Appeals & Response Plans
- Tropical Cyclone Luban - Oct 2018
- Somalia: Polio Outbreak - Aug 2018
- Tropical Cyclone Mekunu - May 2018
- Tropical Cyclone Sagar - May 2018
- Somalia: Flash Floods - Apr 2018
- Somalia: Measles Outbreak - Dec 2016
- Somalia: Floods - May 2016
- Somalia: Cholera Outbreak - Apr 2016
- Tropical Cyclone Megh - Nov 2015
- Tropical Cyclone Chapala - Nov 2015
Maps & Infographics
Most read reports
- UnSettlement: Urban displacement in the 21st century: City of flight -New and secondary displacements in Mogadishu, Somalia (November 2018)
- Somalia: Use of lethal force to quell protests in Baidoa unjustifiable
- Drought Crisis in Somalia: More coordination is needed to face upcoming humanitarian crises
- Somalia Drought Crisis - Water Price Monitoring Somalia, October 2018
- Somalia Seasonal Monitor: December 13, 2018
The health, education and safety of millions of children around the world is threatened because they don’t have a decent toilet at school or at home, according to WaterAid’s State of the World’s Toilets 2018 report.
L’année 2018 pourrait bien rester dans les mémoires comme celle où l’une des grandes destinations touristiques mondiales s’est mise à manquer d’eau.
La pénurie croissante qui touche la ressource la plus précieuse de notre planète nous est brutalement rappelée par Le Cap, en Afrique du Sud, qui a fait les gros titres en déclarant se préparer au « jour zéro », ce jour où les robinets de la ville seront à sec.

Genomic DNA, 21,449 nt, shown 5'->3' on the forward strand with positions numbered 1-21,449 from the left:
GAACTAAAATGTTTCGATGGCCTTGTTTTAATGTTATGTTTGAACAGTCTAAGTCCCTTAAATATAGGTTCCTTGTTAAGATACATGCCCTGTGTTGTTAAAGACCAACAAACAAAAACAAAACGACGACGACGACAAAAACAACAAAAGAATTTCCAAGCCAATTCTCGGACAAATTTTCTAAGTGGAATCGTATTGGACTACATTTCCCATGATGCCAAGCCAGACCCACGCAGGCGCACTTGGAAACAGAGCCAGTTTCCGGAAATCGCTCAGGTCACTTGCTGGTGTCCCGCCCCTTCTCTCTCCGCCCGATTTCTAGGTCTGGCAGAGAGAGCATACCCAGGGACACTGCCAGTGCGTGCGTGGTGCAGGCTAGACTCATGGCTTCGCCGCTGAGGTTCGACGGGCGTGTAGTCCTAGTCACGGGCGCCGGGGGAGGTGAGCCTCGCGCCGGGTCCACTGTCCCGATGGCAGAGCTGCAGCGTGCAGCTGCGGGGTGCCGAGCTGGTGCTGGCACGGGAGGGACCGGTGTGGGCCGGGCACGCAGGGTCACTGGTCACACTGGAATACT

2018 may well be remembered as the year one of the world’s great tourist destinations ran out of water.
In a startling reminder that our world’s most precious resource is becoming increasingly scarce for too much of the population, Cape Town hit the headlines for declaring a date for Day Zero: the day on which city taps run dry.
But long queues and limited water supplies are already happening in many other less headline-worthy locales, reminding us of the need for better and fairer management of Earth’s water supply.
Ending Cholera—A Global Roadmap to 2030 operationalises the new global strategy for cholera control at the country level and provides a concrete path toward a world in which cholera is no longer a threat to public health. By implementing the strategy between now and 2030, the Global Task Force on Cholera Control (GTFCC) partners will support countries to reduce cholera deaths by 90 percent. With the commitment of cholera-affected countries, technical partners, and donors, as many as 20 countries could eliminate disease transmission by 2030.